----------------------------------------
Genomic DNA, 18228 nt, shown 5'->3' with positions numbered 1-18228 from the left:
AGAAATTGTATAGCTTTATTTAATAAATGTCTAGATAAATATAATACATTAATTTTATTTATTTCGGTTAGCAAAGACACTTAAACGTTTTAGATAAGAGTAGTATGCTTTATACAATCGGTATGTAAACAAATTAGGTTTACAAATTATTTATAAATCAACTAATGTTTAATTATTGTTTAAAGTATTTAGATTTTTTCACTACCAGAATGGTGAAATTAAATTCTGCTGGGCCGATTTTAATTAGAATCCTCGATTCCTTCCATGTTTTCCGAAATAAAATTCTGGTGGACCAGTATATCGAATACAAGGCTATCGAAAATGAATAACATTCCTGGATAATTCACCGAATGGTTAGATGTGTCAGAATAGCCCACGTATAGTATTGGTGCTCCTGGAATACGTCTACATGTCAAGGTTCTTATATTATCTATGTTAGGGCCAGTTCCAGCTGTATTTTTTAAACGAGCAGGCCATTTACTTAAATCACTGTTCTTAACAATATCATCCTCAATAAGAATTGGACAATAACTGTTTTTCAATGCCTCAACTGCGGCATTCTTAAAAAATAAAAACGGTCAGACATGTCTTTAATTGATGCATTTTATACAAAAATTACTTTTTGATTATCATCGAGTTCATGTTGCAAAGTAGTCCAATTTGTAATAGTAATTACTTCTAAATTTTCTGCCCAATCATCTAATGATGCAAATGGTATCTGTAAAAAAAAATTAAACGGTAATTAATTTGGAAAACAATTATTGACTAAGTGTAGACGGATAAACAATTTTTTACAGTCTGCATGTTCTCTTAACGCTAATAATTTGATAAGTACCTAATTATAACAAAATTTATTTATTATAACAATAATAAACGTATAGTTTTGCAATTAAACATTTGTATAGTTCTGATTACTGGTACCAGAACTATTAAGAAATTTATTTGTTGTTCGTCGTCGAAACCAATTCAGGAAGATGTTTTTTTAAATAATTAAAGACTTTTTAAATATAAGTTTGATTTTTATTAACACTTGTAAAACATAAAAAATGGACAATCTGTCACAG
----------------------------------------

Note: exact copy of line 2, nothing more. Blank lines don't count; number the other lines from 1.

AGAAATTGTATAGCTTTATTTAATAAATGTCTAGATAAATATAATACATTAATTTTATTTATTTCGGTTAGCAAAGACACTTAAACGTTTTAGATAAGAGTAGTATGCTTTATACAATCGGTATGTAAACAAATTAGGTTTACAAATTATTTATAAATCAACTAATGTTTAATTATTGTTTAAAGTATTTAGATTTTTTCACTACCAGAATGGTGAAATTAAATTCTGCTGGGCCGATTTTAATTAGAATCCTCGATTCCTTCCATGTTTTCCGAAATAAAATTCTGGTGGACCAGTATATCGAATACAAGGCTATCGAAAATGAATAACATTCCTGGATAATTCACCGAATGGTTAGATGTGTCAGAATAGCCCACGTATAGTATTGGTGCTCCTGGAATACGTCTACATGTCAAGGTTCTTATATTATCTATGTTAGGGCCAGTTCCAGCTGTATTTTTTAAACGAGCAGGCCATTTACTTAAATCACTGTTCTTAACAATATCATCCTCAATAAGAATTGGACAATAACTGTTTTTCAATGCCTCAACTGCGGCATTCTTAAAAAATAAAAACGGTCAGACATGTCTTTAATTGATGCATTTTATACAAAAATTACTTTTTGATTATCATCGAGTTCATGTTGCAAAGTAGTCCAATTTGTAATAGTAATTACTTCTAAATTTTCTGCCCAATCATCTAATGATGCAAATGGTATCTGTAAAAAAAAATTAAACGGTAATTAATTTGGAAAACAATTATTGACTAAGTGTAGACGGATAAACAATTTTTTACAGTCTGCATGTTCTCTTAACGCTAATAATTTGATAAGTACCTAATTATAACAAAATTTATTTATTATAACAATAATAAACGTATAGTTTTGCAATTAAACATTTGTATAGTTCTGATTACTGGTACCAGAACTATTAAGAAATTTATTTGTTGTTCGTCGTCGAAACCAATTCAGGAAGATGTTTTTTTAAATAATTAAAGACTTTTTAAATATAAGTTTGATTTTTATTAACACTTGTAAAACATAAAAAATGGACAATCTGTCACAG